On American politics and policy.
Francis Fukuyama's 1992 book The End of History was arguably the most influential post-Cold War neoconservative tract. But for some time Fukuyama's been uneasy with his fellow neocons, mostly because of the Iraq war. In a big New York Times Magazine article this week, Fukuyama makes the break once and for all:
Neoconservatism, as both a political symbol and a body of thought, has evolved into something I can no longer support.
The neocons over-reliance on military power, egotistical brand of American exceptionalism and go-it-alone bravado are all contributing factors Fukuyama cites. His essay brings to mind Ronald Reagan's famous rejoinder:
I didn't leave the Democratic Party. It left me.
But as our colleague David Corn notes, Fukuyama should've known what he was getting into. He did, after all, sign a letter from the Project for a New American Century a week after 9/11 advocating for the overthrow of Saddam Hussein:
It may be that the Iraqi government provided assistance in some form to the recent attack on the United States. But even if evidence does not link Iraq directly to the attack, any strategy aiming at the eradication of terrorism and its sponsors must include a determined effort to remove Saddam Hussein from power in Iraq. Failure to undertake such an effort will constitute an early and perhaps decisive surrender in the war on international terrorism. The United States must therefore provide full military and financial support to the Iraqi opposition. American military force should be used to provide a "safe zone" in Iraq from which the opposition can operate. And American forces must be prepared to back up our commitment to the Iraqi opposition by all necessary means.
A little history can be a dangerous thing.
In commemoration of President's Day, I dug up a December column by noted presidential biographer Richard Reeves entitled, "Is George Bush the Worst President--Ever?"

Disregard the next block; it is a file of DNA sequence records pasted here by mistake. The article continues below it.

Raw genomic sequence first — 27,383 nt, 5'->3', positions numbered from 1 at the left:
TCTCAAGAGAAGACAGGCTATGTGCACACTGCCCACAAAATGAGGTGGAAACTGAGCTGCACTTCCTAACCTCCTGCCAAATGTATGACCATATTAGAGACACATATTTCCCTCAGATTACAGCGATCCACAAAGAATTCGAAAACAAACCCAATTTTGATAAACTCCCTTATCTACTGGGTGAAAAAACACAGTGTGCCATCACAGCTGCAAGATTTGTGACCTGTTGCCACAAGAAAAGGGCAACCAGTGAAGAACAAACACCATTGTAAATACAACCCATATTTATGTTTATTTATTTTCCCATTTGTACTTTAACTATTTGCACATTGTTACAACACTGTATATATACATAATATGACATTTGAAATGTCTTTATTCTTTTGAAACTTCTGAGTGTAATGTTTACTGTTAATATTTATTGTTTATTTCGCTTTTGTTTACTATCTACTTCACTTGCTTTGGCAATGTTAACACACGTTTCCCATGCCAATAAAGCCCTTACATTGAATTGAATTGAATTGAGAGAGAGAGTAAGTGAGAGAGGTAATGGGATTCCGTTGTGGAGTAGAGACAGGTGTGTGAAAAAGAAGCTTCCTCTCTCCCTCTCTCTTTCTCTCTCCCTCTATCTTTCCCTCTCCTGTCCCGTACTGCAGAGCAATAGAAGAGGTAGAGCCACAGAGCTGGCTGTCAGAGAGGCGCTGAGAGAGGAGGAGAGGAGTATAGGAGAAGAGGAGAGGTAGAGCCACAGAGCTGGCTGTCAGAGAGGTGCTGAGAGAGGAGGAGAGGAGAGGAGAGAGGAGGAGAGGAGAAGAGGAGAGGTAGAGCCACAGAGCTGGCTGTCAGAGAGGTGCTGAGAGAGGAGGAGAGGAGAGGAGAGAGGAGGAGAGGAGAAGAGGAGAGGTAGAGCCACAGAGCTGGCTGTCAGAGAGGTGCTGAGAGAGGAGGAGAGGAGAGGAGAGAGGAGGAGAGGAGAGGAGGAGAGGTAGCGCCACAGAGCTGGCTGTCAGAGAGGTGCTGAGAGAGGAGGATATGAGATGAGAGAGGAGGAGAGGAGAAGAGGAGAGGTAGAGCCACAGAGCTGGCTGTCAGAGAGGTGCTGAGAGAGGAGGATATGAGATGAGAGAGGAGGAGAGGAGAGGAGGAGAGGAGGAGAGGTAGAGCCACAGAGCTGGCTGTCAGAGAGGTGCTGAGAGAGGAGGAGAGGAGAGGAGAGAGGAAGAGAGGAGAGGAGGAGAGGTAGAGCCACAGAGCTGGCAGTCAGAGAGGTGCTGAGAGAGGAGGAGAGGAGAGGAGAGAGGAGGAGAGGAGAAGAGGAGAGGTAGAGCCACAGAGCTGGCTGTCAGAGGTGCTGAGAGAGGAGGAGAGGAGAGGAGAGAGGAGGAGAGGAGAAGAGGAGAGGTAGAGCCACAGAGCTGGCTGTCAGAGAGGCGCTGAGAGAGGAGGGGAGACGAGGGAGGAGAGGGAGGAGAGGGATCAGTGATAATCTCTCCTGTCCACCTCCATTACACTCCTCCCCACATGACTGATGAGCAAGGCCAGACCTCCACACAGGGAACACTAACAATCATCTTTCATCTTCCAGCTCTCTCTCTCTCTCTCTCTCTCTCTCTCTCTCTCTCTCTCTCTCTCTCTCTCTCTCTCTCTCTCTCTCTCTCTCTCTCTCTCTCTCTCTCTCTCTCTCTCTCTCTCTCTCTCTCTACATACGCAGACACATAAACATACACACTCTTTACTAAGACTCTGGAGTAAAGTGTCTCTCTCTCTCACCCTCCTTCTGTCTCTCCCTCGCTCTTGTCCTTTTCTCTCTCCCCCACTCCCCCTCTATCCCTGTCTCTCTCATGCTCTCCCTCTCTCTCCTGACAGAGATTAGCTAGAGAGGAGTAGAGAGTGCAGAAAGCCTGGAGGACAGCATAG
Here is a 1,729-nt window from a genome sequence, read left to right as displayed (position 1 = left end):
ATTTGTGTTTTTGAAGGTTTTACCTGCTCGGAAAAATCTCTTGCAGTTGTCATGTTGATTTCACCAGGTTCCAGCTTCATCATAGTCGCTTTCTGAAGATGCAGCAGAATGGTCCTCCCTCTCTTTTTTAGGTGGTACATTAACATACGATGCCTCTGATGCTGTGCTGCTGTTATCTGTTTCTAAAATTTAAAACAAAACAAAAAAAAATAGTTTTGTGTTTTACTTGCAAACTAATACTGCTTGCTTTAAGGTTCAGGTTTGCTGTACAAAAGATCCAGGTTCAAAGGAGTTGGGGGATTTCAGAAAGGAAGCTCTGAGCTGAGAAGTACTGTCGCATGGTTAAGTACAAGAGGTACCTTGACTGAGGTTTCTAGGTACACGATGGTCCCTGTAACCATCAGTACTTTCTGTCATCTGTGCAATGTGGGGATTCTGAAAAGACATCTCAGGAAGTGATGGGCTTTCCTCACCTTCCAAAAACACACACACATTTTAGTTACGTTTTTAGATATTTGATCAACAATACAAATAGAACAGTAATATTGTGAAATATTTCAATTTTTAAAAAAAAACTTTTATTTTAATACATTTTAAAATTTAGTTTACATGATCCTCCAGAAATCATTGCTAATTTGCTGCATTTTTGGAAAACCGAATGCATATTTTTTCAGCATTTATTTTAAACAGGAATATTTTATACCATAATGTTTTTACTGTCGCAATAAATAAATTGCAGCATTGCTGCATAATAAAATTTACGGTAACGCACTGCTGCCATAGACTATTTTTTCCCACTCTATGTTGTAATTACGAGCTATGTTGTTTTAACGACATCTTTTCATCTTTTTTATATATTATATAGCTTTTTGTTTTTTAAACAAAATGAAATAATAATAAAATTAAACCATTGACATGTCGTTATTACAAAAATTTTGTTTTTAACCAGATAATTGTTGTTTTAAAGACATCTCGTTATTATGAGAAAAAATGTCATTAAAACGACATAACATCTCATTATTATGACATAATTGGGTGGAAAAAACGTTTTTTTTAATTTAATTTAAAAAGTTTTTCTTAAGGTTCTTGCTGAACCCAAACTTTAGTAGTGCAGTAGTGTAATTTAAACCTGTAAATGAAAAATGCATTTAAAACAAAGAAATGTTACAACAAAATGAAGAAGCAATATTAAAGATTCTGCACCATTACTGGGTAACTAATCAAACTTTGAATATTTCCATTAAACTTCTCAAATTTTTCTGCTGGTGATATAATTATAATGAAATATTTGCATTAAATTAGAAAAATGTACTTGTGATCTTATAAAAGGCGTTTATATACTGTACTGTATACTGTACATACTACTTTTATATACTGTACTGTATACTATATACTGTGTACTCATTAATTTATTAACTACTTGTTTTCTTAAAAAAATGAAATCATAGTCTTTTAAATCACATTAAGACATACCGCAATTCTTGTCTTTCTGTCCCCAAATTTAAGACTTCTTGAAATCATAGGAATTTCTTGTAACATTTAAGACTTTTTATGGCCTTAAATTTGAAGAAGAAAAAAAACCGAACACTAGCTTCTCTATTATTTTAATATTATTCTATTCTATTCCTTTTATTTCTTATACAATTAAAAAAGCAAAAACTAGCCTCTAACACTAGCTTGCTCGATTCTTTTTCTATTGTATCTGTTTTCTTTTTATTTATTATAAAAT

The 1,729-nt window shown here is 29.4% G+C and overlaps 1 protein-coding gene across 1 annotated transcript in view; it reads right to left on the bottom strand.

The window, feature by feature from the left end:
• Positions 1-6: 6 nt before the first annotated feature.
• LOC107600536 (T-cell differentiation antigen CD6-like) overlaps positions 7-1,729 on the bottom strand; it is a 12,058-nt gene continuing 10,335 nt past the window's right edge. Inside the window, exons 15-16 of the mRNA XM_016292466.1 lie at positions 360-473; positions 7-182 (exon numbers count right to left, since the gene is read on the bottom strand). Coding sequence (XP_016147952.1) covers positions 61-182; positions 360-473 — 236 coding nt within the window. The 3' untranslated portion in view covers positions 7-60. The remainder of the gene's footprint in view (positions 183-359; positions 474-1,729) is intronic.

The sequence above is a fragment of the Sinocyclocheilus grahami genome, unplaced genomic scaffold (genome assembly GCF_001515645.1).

Turns out 415 historians were recently asked by George Mason University to answer that question. And 50 replied that yes, Bush was, while over 80 percent said that W was failing at his job.
Generally speaking, Reeves says James Buchanan, our 15th president, usually earns the worst ever distinction, as "a confused, indecisive president, who may have made the Civil War inevitable by trying to appease or negotiate with the South."
Taking a more modern view, The Nation wrote following Ronald Reagan's death:
Until the current occupant side-stepped into the White House, Reagan was the worst American leader since Herbert Hoover.
This debate, however, will likely not be settled for quite some time. As Reeves notes, there are other figures in the White House who deserve equal blame:
Many of the historians note that however bad Bush seems, they have indeed seen worse men around the White House. Some say Buchanan. Many say Vice President Dick Cheney.
And that was before he shot a man in the face.
Former South Carolina Senator Ernest Frederick "Fritz" Hollings came to the Senate in 1966 and retired in 2004, at the age of 82. Still sharp and spirited, he knows better than most what ails our politics today.
There is a cancer on the body politic: money.
Those words come from a lucid and must-read op-ed published today in the Washington Post.
The Senate used to be in session from Monday morning until Friday afternoon, working on the people's business. Today the average Senator spends nearly one-third of their time raising money.
The late senator Richard Russell of Georgia said a senator was given a six-year term -- two years to be a statesman, two to be a politician and two to demagogue. Now we take all six years to raise money.
Hollings's solution to this monstrous problem couldn't be more straight forward:
What is needed is a simple one-line amendment to the Constitution. It would authorize Congress to regulate or control spending in federal elections.
Because, as he notes:
The money crowd has the money, and representatives and senators need the money. But no one wants to touch the reason for the ethical misconduct. Excise the cancer of money, and most of the misconduct will disappear.
The best zinger of the week on Dick Cheney's now infamous hunting accident came not from Jon Stewart or any of the late night comics but courtesy of Nebraska Sen. Chuck Hagel:
If he'd been in the military, he would have learned gun safety.
That wasn't all. In an interview with thirty national security journalists on Thursday, Hagel provided a much needed dose of sanity on Iran:
I think one thing we ought to be doing is engaging the Iranians. Why aren't we talking to them? That's the essence of good foreign policy.
For more on Hagel, read Joe Lelyveld's impressive profile in last week's New York Times Magazine.